D.C. charter board extends life of schools up for review, at extremely high costs

The DC Public Charter School Board held its final monthly meeting of the year Monday evening and you could see on the faces of the members that it is time for a break. Only three of the seven made it to the session in person and one was on the telephone. In the aftermath of an exceptionally tough year that included the closure of several schools, serious concerns around student safety, controversies over permanent facilities, and the resignation of the body’s executive director, it appeared that 2019 could not come to an end sooner.

The public comment period was dominated by speakers testifying in favor of the continuance after five years of Monument Academy PCS. In fact, among the charters up for review on this night, IDEA PCS at twenty years; Kingsman Academy PCS at five years; the Children’s Guild PCS at five years; and Monument Academy PCS; all failed to reach their charter goals. Each, however, was given credit for efforts in implementing improvements over the past three years. I will not go into the details of the findings of each school individually since you can read them here. But I will give you a sense of the serious consequences these charters faced for failing to hit their targets. Please keep in mind that these are only a sample of the conditions imposed by the PCSB.


“The school must achieve a PMF score of at least 47, or at the DC PCSB Board’s discretion, a STAR rating of at least three stars, 6 for SY 2019-20, or it will close at the end of SY 2020-21.”

“IDEA PCS will decrease its maximum enrollment ceiling from 600 students to 400 students. The school may not serve additional students unless and until it returns to DC PCSB to apply for a charter agreement amendment to expand its maximum enrollment beyond 400 students. “

Kingsman Academy PCS

“Kingsman Academy PCS will continue improving academic outcomes for its students. Failure to demonstrate continued improvement may result in a high-stakes charter review prior to the school’s scheduled 10-year charter review in SY 2024-25.”

“Kingsman Academy PCS must provide DC PCSB, by March 31, 2020, a plan to improve school completion rates or reduce dropout rates.”

Children’s Guild PCS

“Children’s Guild PCS must eliminate its eligibility to serve grades 9-12, unless and until the school returns to DC PCSB to apply for a charter agreement amendment to expand its grade levels served beyond grade 8.”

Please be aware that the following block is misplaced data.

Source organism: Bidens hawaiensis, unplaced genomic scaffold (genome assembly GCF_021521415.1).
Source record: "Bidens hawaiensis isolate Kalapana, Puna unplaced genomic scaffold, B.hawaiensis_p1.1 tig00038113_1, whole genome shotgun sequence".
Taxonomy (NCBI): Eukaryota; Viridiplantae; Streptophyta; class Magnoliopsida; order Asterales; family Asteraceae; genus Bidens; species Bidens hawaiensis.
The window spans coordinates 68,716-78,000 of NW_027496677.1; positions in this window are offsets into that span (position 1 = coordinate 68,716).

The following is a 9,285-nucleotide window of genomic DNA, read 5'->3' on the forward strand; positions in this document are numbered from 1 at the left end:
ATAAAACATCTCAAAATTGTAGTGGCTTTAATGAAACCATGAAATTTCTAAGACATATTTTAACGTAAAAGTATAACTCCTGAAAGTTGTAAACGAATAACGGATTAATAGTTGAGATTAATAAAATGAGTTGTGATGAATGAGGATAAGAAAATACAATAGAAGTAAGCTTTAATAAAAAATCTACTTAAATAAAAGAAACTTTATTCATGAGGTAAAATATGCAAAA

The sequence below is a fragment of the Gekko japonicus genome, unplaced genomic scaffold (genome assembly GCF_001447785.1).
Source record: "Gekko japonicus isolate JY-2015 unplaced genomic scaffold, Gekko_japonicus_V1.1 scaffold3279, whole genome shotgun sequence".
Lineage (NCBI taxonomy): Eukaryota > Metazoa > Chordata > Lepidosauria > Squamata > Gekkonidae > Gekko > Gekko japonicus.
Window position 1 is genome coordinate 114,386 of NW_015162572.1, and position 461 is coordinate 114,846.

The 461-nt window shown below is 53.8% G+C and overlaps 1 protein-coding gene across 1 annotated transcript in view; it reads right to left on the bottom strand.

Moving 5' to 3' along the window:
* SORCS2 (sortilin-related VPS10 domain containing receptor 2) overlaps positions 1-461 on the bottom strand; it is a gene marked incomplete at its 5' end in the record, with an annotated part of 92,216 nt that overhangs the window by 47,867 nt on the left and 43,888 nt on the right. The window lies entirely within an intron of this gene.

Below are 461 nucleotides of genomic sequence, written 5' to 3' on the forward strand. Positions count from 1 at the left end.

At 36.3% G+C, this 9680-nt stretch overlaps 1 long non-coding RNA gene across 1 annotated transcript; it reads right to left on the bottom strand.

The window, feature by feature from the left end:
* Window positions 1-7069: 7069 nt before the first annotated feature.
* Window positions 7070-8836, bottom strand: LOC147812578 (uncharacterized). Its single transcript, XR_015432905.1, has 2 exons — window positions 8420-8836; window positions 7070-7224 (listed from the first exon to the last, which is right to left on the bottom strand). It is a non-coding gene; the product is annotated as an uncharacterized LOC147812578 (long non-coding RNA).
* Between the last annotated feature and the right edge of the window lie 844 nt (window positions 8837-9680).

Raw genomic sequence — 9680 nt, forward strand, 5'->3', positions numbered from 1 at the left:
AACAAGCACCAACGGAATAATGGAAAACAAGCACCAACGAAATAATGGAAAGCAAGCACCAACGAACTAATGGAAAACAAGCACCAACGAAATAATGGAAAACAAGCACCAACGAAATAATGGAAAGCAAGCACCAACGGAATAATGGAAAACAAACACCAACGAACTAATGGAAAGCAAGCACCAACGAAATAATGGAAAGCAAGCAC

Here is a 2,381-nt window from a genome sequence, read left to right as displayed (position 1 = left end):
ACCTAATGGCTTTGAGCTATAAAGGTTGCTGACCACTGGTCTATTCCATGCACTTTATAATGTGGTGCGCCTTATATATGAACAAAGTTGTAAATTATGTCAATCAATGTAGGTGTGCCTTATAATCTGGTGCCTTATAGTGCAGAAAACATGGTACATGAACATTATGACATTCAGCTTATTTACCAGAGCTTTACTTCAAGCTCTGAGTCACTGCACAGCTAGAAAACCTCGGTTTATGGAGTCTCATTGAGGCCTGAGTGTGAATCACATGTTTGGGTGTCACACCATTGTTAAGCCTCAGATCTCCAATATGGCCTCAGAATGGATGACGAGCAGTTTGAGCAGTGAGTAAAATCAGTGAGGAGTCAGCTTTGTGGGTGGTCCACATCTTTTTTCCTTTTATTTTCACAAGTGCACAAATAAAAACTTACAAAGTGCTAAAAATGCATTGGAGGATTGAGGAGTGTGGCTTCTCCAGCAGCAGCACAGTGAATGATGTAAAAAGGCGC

“Children’s Guild PCS must decrease its maximum enrollment ceiling from 850 students to 450 students. The school may not serve additional students unless and until it returns to DC PCSB to apply for a charter agreement amendment to expand its maximum enrollment beyond 450 students.”

Monument Academy PCS

“Monument Academy PCS will demonstrate improvement in the following measures: NWEA MAP Math, NWEA MAP ELA, and In-Seat Attendance. Beginning in SY 2019-20 through its ten-year review in SY 2023-24, the school must achieve at least two out of three of the following targets, or it will relinquish its charter at the end of the following school year:
i. NWEA MAP Math Growth: 50.0 or higher
ii. NWEA MAP ELA Growth: 50.0 or higher
iii. In Seat Attendance: 88.0% or higher”

You can sense that the charter board was not in a jovial mood. The somber atmosphere continued with the return of Rocketship Education DC PCS to the dais. Although representatives of the school were there to offer apologies for the incident in which two students were nearly kidnapped from its Rocketship Rise facility, there was really nothing more that needed to be said. The PCSB slapped the following requirements on the charter regarding the actions that it must complete:

“A thorough security assessment, through DC PCSB’s security consultant or other qualified security consultant approved by DC PCSB, of Rocketship PCS’s existing two DC campuses, including an assessment of all dismissal procedures. This security assessment shall be updated to also include the school’s third campus as part of the preopening requirements listed in the checklist.”

“Develop a policy or set of protocols (or provide any existing policy or set of protocols) for communicating with families, the school community, and DC PCSB following serious safety and security incidents. Such policy or set of protocols shall be consistent with those in use by DC public charter schools generally and shall be subject to the reasonable approval of DC PCSB.”

“Provide training of the type and nature in use by DC public charter schools generally for all school staff who have direct interaction with students, including staff in the aftercare program, around student safety and security, risk assessment, dismissal procedures, and the school’s communication protocols.”

“As necessary based on the above actions and consistent with similar protocols in use by other DC charter schools generally, submit to DC PCSB a revised set of 1) its safety and security protocols, and 2) its communication protocols, both for internal communication among school personnel, and for external communication with parents, the school community, and DC PCSB.”

“Undergo ongoing scheduled, or as deemed reasonably necessary, unscheduled monitoring visits from DC PCSB at the school and the aftercare program to assess safety and security, as well as to determine the extent of completion of the above actions. Any written concerns identified during such visits shall be discussed with the Rocketship PCS and addressed by the school within the timeframes mutually determined by DC PCSB and Rocketship PCS.”

“At such times as may be reasonably requested by DC PCSB, appear before the DC PCSB Board to discuss the progress to date made by Rocketship PCS in completing the above actions to the satisfaction of DC PCSB.”

It was now time for everyone to go home.

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